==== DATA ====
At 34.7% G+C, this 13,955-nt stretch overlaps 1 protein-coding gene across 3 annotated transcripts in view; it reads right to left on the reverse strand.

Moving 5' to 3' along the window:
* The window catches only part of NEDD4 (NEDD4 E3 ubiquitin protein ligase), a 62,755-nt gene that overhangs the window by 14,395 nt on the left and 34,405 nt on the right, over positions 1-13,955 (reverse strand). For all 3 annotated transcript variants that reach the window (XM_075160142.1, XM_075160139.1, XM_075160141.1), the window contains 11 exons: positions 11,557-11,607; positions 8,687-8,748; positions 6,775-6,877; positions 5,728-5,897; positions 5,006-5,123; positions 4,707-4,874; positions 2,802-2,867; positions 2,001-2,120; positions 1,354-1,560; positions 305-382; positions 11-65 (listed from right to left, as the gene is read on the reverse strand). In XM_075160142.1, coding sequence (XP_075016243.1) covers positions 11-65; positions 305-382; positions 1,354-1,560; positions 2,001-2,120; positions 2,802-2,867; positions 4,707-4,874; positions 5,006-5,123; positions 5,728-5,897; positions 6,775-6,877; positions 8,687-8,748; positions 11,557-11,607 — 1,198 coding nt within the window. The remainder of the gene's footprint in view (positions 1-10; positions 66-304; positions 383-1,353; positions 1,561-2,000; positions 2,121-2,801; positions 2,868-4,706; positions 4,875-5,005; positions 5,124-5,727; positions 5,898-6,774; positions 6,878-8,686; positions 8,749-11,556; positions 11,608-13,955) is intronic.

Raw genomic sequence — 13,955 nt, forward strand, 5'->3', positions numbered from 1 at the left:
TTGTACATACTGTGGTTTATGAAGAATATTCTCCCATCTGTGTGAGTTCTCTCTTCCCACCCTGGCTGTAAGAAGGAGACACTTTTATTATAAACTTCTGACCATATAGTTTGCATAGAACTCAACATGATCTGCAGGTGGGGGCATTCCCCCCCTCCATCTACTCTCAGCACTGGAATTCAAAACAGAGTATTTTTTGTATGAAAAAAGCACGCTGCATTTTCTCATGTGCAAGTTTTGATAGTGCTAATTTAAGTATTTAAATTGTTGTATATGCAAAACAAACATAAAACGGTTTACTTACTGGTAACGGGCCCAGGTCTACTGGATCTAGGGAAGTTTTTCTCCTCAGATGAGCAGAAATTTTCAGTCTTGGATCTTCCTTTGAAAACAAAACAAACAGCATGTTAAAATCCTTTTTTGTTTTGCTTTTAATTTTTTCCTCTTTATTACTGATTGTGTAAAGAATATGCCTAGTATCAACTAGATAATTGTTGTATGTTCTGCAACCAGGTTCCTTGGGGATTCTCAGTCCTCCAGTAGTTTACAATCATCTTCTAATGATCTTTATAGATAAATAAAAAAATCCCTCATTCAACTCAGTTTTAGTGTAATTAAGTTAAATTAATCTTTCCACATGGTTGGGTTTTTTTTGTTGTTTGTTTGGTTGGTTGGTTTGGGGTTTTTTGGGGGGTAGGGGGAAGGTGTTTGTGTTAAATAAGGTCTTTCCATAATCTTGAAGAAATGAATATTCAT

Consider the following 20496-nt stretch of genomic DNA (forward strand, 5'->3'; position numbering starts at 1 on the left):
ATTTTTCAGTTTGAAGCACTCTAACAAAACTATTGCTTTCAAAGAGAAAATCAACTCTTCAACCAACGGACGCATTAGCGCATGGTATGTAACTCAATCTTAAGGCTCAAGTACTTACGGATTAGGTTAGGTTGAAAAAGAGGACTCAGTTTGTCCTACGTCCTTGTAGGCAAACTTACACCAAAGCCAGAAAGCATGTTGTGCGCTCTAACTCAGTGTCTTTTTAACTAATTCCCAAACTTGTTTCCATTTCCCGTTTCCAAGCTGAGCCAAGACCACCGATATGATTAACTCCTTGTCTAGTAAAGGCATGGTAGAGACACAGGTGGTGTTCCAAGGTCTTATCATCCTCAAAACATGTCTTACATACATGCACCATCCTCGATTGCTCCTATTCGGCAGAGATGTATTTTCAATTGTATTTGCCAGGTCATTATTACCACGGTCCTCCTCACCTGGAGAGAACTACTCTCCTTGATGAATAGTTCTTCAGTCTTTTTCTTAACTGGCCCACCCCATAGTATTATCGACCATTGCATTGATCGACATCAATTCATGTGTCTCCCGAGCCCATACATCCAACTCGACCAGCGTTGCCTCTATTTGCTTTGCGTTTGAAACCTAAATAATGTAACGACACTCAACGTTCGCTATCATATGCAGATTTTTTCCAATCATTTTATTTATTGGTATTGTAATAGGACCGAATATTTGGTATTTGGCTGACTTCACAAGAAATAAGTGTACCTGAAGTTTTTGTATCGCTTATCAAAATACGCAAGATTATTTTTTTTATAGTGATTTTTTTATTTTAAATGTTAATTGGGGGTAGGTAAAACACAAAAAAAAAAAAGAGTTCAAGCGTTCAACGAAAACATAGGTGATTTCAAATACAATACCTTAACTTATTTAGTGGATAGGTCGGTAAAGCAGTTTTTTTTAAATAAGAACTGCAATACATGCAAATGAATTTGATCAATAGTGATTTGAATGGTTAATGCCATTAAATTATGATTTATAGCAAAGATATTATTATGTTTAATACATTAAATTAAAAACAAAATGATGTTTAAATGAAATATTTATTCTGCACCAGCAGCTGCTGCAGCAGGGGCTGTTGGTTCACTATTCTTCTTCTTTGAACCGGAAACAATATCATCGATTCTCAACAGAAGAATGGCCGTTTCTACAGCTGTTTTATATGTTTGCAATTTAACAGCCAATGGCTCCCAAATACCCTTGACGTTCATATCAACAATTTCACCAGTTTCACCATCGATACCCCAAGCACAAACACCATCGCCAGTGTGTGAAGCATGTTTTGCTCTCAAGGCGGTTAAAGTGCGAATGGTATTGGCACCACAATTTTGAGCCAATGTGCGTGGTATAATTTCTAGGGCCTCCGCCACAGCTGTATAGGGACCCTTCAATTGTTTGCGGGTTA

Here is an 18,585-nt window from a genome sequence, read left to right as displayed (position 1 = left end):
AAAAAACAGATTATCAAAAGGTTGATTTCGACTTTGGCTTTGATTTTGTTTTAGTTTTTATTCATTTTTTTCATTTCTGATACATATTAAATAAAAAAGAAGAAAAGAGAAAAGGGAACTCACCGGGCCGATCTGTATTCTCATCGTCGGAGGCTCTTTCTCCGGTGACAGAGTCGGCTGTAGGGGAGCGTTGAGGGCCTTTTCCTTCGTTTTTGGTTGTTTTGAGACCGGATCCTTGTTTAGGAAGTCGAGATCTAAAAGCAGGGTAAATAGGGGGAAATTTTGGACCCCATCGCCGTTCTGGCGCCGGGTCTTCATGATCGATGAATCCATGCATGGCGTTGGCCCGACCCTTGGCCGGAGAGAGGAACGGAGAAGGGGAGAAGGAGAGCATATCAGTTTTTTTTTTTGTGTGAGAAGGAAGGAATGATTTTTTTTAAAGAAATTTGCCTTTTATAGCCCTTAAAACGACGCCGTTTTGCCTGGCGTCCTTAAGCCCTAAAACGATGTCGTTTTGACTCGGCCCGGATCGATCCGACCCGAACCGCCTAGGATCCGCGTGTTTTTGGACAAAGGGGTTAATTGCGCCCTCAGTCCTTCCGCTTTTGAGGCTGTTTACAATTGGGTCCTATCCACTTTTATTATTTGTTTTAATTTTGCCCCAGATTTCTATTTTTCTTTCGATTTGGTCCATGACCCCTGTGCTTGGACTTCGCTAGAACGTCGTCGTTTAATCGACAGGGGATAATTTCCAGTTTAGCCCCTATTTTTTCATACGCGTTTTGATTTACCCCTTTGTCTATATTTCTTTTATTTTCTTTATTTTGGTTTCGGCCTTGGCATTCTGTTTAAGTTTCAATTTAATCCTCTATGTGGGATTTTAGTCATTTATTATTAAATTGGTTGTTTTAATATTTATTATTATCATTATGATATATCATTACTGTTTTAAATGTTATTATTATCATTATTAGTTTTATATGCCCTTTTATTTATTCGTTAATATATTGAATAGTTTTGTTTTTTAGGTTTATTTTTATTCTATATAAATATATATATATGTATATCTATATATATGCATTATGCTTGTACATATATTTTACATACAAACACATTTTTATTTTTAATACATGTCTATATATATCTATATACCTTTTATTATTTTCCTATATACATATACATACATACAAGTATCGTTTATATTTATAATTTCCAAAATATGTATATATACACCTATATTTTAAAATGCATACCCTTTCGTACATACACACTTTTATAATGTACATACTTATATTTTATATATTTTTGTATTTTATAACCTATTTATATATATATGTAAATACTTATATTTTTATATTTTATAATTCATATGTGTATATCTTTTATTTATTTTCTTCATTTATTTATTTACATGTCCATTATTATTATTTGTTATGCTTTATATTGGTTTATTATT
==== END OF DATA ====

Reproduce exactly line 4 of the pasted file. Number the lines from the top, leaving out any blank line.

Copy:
Raw genomic sequence — 13,955 nt, forward strand, 5'->3', positions numbered from 1 at the left: